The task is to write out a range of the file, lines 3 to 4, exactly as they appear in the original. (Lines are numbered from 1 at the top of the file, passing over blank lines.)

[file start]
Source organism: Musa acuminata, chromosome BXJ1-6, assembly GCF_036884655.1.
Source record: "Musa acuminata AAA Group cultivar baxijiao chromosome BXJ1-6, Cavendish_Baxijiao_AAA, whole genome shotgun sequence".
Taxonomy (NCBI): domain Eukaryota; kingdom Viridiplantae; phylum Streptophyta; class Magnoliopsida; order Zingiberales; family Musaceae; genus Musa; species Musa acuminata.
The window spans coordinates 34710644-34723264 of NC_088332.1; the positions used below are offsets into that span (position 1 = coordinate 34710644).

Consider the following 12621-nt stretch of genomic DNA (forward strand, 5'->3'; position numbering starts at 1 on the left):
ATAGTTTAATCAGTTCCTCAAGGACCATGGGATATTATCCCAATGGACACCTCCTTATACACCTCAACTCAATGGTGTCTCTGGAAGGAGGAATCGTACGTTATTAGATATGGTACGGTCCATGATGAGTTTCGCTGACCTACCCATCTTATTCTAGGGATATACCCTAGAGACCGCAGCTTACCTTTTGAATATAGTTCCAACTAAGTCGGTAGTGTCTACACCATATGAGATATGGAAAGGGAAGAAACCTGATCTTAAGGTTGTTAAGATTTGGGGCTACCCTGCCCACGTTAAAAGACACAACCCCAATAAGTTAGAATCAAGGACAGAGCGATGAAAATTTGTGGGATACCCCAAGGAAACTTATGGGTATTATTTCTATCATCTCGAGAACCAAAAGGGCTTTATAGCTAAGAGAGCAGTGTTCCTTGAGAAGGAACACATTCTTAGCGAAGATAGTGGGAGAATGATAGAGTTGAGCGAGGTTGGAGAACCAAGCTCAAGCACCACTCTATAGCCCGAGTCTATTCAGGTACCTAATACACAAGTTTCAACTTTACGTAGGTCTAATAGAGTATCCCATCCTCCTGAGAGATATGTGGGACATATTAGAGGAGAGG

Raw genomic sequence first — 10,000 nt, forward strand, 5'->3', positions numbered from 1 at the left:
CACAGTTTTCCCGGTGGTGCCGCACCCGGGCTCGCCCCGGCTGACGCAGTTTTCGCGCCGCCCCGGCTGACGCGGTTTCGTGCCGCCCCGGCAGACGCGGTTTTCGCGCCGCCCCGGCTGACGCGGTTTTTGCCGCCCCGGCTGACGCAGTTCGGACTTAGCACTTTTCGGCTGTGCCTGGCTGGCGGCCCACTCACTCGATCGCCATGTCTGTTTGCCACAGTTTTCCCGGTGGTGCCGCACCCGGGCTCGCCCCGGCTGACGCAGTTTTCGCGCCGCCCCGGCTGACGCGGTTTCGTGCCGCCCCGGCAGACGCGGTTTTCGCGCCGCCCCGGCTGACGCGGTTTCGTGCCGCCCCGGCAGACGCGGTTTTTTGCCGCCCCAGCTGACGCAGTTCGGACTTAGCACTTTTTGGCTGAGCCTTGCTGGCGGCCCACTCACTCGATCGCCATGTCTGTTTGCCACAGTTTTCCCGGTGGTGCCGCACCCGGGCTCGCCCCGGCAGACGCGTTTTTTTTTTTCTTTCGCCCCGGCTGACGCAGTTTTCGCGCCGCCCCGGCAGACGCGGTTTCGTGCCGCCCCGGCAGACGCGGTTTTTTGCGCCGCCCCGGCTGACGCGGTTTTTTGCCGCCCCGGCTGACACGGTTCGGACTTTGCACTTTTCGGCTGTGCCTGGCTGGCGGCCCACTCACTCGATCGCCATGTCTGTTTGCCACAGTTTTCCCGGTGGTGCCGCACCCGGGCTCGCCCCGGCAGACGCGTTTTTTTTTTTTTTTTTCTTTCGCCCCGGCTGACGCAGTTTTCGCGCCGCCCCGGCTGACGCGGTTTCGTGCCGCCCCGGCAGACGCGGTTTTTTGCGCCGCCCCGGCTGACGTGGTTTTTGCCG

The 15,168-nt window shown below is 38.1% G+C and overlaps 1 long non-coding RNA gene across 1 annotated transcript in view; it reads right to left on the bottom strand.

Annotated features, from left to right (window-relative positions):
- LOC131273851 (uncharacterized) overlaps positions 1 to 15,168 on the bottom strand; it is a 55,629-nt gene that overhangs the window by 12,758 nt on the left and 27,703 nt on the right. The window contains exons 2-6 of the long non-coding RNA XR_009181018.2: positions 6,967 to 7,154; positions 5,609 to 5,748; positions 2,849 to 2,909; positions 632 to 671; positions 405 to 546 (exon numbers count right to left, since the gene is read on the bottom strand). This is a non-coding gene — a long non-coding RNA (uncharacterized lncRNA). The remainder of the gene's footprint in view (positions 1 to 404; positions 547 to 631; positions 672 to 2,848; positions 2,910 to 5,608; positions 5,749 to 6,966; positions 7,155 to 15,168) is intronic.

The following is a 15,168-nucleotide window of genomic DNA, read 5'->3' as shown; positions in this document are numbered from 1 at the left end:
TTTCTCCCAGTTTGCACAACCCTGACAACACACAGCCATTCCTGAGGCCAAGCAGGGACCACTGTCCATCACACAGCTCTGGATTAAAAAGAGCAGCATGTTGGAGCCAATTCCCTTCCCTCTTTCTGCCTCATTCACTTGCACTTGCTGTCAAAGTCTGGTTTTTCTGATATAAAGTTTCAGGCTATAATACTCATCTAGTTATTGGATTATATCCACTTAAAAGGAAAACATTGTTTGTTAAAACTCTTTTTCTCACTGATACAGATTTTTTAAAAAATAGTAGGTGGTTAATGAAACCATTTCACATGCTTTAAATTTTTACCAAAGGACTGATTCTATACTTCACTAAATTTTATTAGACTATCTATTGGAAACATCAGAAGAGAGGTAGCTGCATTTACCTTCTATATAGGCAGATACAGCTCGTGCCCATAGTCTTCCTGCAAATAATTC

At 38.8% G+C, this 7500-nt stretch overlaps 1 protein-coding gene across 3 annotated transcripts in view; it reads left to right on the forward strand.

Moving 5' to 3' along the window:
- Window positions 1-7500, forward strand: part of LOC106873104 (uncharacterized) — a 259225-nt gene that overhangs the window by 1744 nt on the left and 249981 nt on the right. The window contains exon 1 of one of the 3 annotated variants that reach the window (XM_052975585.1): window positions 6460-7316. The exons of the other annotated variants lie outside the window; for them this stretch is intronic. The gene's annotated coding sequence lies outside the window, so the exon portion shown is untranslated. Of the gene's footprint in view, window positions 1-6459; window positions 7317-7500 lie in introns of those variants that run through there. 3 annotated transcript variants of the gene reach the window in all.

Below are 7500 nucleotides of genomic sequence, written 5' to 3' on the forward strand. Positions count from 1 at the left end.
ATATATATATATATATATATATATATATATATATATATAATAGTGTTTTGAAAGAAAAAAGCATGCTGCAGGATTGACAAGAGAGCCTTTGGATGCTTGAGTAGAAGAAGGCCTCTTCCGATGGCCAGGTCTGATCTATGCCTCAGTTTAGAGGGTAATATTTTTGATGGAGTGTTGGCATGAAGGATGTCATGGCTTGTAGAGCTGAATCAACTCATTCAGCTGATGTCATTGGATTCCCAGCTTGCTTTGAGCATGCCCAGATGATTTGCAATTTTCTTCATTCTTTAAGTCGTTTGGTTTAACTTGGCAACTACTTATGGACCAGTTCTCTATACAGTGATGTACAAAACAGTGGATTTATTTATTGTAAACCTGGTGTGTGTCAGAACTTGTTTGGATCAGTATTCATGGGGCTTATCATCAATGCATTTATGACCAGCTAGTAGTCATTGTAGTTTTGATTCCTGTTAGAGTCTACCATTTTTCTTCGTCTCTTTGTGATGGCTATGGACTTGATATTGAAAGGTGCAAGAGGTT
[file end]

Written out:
Taxonomy (NCBI): domain Eukaryota; kingdom Viridiplantae; phylum Streptophyta; class Magnoliopsida; order Zingiberales; family Musaceae; genus Musa; species Musa acuminata.
The window spans coordinates 34710644-34723264 of NC_088332.1; the positions used below are offsets into that span (position 1 = coordinate 34710644).